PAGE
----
Saturday, January 7, 2012

Chapter 15

15.  Getting Better
I would like to insert another humorous anecdote here. On one of the rare occasions when I was able to participate in an evening concert, I found myself being followed around by a dark-skinned, constantly smiling, very creepy local man. He was driving the truck that carried our equipment from concert site to concert site. Rounding the corner of the building outside, heading back into the main hall where we had just performed, I nearly ran into his outstretched arms. Startled, I pushed him away and looked around for anyone I knew and trusted. Funny but the only one around was that cocky Hispanic trumpet player again. Desperately I called his name and pulling him aside, I quickly let him know that I was being pursued by the truck driver.

I don't remember his response, if indeed he gave me one, but I saw him walk over and start having a discussion with the driver. After that, the man left me completely alone. Days later, I asked Mario what he had said. The exchange occurred as follows,
"Hey man," said the trumpet player, "I noticed you following that blonde girl over there around."
"Yes," responded the truck driver, "I think she is very beautiful and I want to make her my wife." (no, I'm not kidding)
"Well, I don't think that's gonna work", trumpet-man replied, "because you see, she's my wife."
Truck driver paused a moment and then offered, "I can give you one elephant for her." (stop laughing, this is true!)
Mario thought about it (yes, he did) and answered, "man, if you had two elephants I'd really think about it but I can't just give her up for one." (grrrrrrr)
Truck driver became very insulted and stomped away, his dreams of happily-ever-after destroyed by the lack of two elephants.

Ministering during February 1997 in India changed my perspective on life, relationships and God.  I could no longer ignore the fact that I had it good here at home in the United States. We all do.  I couldn’t brush my attitudes, perceptions, judgments and expectations under the rug.  I came face to face with my own inconsistencies and inability to be truly compassionate.  Reaching out to the Lord, I asked Him to give me His heart for His people.  I didn’t want to be fake, to put up a front.  I wanted to be honest, to be healed both physically and emotionally.  In Madras, my roommates prayed with me and I was delivered of all the anorexic thoughts I’d been having and I have never once been under its control again.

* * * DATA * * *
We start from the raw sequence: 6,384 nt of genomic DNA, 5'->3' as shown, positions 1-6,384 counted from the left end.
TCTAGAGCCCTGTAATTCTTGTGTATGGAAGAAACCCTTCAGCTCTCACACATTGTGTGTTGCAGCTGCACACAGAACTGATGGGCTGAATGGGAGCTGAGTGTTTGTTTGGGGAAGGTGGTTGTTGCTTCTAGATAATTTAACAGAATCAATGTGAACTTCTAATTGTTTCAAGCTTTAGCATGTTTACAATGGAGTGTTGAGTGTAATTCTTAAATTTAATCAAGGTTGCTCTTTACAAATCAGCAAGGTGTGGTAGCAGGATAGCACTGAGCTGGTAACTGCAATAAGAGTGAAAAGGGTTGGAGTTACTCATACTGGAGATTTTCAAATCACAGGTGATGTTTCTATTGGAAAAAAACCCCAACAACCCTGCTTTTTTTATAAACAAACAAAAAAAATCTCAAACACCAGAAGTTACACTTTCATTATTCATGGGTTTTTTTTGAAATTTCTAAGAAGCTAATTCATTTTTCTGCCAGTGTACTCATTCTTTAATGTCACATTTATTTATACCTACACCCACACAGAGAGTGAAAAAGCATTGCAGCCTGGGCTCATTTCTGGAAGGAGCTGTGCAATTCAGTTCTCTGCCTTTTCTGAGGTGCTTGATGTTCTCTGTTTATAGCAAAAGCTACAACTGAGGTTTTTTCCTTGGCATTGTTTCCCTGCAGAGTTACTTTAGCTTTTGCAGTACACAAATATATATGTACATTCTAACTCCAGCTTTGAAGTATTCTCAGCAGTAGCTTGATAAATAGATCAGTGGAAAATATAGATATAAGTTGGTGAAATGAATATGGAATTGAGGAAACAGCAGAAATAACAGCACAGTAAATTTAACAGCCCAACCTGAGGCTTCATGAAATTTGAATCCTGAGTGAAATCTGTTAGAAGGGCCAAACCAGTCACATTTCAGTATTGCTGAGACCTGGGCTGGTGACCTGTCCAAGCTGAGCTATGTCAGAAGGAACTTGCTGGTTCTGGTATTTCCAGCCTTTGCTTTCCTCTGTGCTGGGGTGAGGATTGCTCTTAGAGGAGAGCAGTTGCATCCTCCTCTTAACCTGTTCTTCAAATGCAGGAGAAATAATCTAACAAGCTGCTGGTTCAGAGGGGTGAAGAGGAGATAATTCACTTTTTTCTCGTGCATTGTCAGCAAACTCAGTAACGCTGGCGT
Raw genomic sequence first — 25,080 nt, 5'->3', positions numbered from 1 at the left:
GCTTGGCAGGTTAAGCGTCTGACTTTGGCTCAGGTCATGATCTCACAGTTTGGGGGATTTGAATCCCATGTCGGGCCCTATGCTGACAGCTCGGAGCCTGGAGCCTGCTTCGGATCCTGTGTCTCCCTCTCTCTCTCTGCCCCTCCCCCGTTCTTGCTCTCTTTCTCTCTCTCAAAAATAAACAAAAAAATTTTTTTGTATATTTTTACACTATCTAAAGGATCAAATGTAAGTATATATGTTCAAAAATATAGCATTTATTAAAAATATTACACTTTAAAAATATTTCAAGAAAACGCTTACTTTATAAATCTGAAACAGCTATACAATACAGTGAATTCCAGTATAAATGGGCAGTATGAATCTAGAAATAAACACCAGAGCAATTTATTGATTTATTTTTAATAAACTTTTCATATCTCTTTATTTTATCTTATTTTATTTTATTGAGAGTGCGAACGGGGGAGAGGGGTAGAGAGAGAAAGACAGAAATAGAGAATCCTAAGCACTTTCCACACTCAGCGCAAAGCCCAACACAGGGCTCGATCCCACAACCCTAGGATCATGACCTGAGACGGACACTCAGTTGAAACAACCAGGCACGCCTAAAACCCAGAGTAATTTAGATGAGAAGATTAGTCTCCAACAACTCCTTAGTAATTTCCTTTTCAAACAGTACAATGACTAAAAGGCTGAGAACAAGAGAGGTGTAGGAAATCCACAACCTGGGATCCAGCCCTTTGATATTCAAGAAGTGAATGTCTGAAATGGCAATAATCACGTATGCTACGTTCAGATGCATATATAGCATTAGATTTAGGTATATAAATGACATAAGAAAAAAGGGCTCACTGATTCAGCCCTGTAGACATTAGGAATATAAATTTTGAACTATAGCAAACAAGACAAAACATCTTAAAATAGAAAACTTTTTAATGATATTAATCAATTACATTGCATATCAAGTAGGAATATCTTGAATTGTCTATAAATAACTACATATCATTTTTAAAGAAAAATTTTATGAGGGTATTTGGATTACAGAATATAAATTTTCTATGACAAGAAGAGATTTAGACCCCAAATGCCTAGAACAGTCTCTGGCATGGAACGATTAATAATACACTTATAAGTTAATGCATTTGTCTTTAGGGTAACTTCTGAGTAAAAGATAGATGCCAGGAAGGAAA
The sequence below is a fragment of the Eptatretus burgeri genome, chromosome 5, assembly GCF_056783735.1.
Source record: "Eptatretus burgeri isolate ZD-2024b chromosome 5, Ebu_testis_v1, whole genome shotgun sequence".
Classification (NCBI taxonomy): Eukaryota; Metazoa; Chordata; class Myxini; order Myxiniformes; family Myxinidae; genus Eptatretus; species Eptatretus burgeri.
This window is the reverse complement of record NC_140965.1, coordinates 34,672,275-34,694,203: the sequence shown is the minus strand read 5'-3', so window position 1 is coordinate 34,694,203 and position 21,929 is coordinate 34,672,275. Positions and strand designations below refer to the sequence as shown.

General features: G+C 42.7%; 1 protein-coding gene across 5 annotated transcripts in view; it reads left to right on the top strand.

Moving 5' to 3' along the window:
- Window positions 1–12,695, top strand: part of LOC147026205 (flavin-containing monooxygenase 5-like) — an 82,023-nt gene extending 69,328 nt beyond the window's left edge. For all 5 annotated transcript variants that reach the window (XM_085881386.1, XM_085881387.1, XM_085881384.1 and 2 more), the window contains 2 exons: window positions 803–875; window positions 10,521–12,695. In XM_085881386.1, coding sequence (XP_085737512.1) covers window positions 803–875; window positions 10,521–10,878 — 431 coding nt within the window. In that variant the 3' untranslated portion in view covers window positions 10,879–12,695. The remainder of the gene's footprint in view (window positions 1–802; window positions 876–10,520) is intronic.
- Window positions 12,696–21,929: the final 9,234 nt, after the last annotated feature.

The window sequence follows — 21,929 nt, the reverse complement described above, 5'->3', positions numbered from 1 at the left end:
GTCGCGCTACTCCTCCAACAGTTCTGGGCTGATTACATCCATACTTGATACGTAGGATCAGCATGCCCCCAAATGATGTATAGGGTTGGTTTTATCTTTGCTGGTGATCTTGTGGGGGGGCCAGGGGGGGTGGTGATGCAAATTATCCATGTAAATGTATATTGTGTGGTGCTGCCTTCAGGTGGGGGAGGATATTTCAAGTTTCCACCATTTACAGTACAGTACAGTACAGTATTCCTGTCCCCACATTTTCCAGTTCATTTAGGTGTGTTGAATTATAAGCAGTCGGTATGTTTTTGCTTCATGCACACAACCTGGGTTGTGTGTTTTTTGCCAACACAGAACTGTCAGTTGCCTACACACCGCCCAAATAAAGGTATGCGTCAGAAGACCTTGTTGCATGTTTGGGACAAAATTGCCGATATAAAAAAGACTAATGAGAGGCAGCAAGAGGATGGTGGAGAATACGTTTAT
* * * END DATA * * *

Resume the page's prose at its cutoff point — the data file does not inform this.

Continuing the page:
I was still very ill physically but during that time I depended on God’s strength and His Scriptures which promised me He would never leave me.  I remembered that He had saved me before and I committed to learn how to love Him, to love myself and then to love others His way.

After India, we headed to Thailand where I was taken to a major hospital in Bangkok.  I received the best care and medications. I discovered that I had a stomach infection, an intestinal infection and a uterine infection. Under Thai doctors' care though, my health turned completely around.  I was back behind my keyboards (there was enough electrical power now for me to play both of them), praising the Lord once again for His faithfulness.  My director and I came to an agreement about the short guy who thought I was going to be his wife and I made it clear to my director that I had no interest.  I enjoyed ministering at the schools in Thailand and had several opportunities to use my schooling in East Asian cultures.  It was a wonderful time and after about two weeks, we prepared to leave for Hong Kong.  We would spend the rest of our time there, taking a few day trips to China and to Macau for some concerts .

One day on the way to Macau from Hong Kong, the team embarked on a hydrofoil boat.  Somehow, a teammate and I got separated from the team and ended up in a completely different section on the boat.  That teammate was Mario.  The same guy who had reprimanded me on the bus in India.  The same one who was shocked when I requested his presence the night of the fire.  On that boat ride, I discovered that Mario was not nearly as obnoxious as I had once thought and he was really quite compassionate and funny.  I ended up telling him all my deepest, darkest secrets that day.  I have no idea how that happened but somehow, it was just so easy to talk to him. It was the beginning of God answering my prayers for being able to see through His eyes and have His heart for others.

As soon as we arrived in Macau, Mario and I went our separate ways but I had learned something very interesting.  I learned that though I always accused other people of having preconceived ideas about others, I was the queen of them all.  Once again, I sought the Lord and asked Him to continue to break my heart for the needs of His children.

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